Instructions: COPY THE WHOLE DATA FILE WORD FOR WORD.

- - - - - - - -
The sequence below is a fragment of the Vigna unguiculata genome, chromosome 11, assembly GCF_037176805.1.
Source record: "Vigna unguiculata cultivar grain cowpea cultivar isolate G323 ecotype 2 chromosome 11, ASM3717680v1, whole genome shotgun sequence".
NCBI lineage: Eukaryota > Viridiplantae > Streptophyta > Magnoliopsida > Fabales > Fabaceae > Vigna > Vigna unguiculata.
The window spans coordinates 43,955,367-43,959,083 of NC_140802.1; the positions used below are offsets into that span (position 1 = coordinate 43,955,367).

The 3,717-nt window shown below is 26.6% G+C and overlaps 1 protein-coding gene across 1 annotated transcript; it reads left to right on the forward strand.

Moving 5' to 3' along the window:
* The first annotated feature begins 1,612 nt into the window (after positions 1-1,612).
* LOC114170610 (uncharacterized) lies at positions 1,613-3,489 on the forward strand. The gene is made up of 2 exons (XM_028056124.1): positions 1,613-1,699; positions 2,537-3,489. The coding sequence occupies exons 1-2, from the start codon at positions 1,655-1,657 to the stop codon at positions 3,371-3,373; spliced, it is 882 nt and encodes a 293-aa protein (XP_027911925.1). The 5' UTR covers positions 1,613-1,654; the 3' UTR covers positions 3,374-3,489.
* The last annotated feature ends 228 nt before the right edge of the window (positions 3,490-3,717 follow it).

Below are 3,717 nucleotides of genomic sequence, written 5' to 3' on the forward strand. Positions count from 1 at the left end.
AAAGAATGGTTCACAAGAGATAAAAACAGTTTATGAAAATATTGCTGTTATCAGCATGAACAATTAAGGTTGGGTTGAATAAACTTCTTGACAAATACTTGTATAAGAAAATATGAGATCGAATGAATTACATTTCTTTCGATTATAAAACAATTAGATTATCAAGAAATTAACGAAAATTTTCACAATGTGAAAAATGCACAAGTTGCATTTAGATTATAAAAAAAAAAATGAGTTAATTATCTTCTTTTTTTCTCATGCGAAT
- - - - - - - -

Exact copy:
The sequence below is a fragment of the Vigna unguiculata genome, chromosome 11, assembly GCF_037176805.1.
Source record: "Vigna unguiculata cultivar grain cowpea cultivar isolate G323 ecotype 2 chromosome 11, ASM3717680v1, whole genome shotgun sequence".
NCBI lineage: Eukaryota > Viridiplantae > Streptophyta > Magnoliopsida > Fabales > Fabaceae > Vigna > Vigna unguiculata.
The window spans coordinates 43,955,367-43,959,083 of NC_140802.1; the positions used below are offsets into that span (position 1 = coordinate 43,955,367).

The 3,717-nt window shown below is 26.6% G+C and overlaps 1 protein-coding gene across 1 annotated transcript; it reads left to right on the forward strand.

Moving 5' to 3' along the window:
* The first annotated feature begins 1,612 nt into the window (after positions 1-1,612).
* LOC114170610 (uncharacterized) lies at positions 1,613-3,489 on the forward strand. The gene is made up of 2 exons (XM_028056124.1): positions 1,613-1,699; positions 2,537-3,489. The coding sequence occupies exons 1-2, from the start codon at positions 1,655-1,657 to the stop codon at positions 3,371-3,373; spliced, it is 882 nt and encodes a 293-aa protein (XP_027911925.1). The 5' UTR covers positions 1,613-1,654; the 3' UTR covers positions 3,374-3,489.
* The last annotated feature ends 228 nt before the right edge of the window (positions 3,490-3,717 follow it).

Below are 3,717 nucleotides of genomic sequence, written 5' to 3' on the forward strand. Positions count from 1 at the left end.
AAAGAATGGTTCACAAGAGATAAAAACAGTTTATGAAAATATTGCTGTTATCAGCATGAACAATTAAGGTTGGGTTGAATAAACTTCTTGACAAATACTTGTATAAGAAAATATGAGATCGAATGAATTACATTTCTTTCGATTATAAAACAATTAGATTATCAAGAAATTAACGAAAATTTTCACAATGTGAAAAATGCACAAGTTGCATTTAGATTATAAAAAAAAAAATGAGTTAATTATCTTCTTTTTTTCTCATGCGAAT